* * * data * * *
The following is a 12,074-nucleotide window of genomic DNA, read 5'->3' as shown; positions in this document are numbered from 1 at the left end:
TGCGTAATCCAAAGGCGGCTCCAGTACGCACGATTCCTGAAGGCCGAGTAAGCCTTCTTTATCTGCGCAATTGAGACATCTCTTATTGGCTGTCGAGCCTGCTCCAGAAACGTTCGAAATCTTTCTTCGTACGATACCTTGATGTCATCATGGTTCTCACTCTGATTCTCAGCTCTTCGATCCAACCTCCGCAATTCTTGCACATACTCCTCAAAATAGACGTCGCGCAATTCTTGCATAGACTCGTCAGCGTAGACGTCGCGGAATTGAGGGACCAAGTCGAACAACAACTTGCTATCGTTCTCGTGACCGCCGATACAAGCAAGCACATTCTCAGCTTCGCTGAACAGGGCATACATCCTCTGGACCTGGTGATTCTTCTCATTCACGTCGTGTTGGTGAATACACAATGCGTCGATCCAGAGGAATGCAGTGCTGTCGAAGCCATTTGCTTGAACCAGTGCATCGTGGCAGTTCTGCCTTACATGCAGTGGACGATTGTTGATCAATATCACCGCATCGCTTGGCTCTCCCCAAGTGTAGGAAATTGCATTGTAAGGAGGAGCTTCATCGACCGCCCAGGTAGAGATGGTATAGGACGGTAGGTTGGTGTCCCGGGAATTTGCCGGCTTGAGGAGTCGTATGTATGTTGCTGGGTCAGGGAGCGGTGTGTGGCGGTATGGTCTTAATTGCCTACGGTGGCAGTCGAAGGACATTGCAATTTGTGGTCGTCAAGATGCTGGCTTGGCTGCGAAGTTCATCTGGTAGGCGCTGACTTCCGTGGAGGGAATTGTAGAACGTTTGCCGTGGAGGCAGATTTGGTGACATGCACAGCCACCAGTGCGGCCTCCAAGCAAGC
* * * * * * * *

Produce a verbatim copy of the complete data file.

The following is a 12,074-nucleotide window of genomic DNA, read 5'->3' as shown; positions in this document are numbered from 1 at the left end:
TGCGTAATCCAAAGGCGGCTCCAGTACGCACGATTCCTGAAGGCCGAGTAAGCCTTCTTTATCTGCGCAATTGAGACATCTCTTATTGGCTGTCGAGCCTGCTCCAGAAACGTTCGAAATCTTTCTTCGTACGATACCTTGATGTCATCATGGTTCTCACTCTGATTCTCAGCTCTTCGATCCAACCTCCGCAATTCTTGCACATACTCCTCAAAATAGACGTCGCGCAATTCTTGCATAGACTCGTCAGCGTAGACGTCGCGGAATTGAGGGACCAAGTCGAACAACAACTTGCTATCGTTCTCGTGACCGCCGATACAAGCAAGCACATTCTCAGCTTCGCTGAACAGGGCATACATCCTCTGGACCTGGTGATTCTTCTCATTCACGTCGTGTTGGTGAATACACAATGCGTCGATCCAGAGGAATGCAGTGCTGTCGAAGCCATTTGCTTGAACCAGTGCATCGTGGCAGTTCTGCCTTACATGCAGTGGACGATTGTTGATCAATATCACCGCATCGCTTGGCTCTCCCCAAGTGTAGGAAATTGCATTGTAAGGAGGAGCTTCATCGACCGCCCAGGTAGAGATGGTATAGGACGGTAGGTTGGTGTCCCGGGAATTTGCCGGCTTGAGGAGTCGTATGTATGTTGCTGGGTCAGGGAGCGGTGTGTGGCGGTATGGTCTTAATTGCCTACGGTGGCAGTCGAAGGACATTGCAATTTGTGGTCGTCAAGATGCTGGCTTGGCTGCGAAGTTCATCTGGTAGGCGCTGACTTCCGTGGAGGGAATTGTAGAACGTTTGCCGTGGAGGCAGATTTGGTGACATGCACAGCCACCAGTGCGGCCTCCAAGCAAGC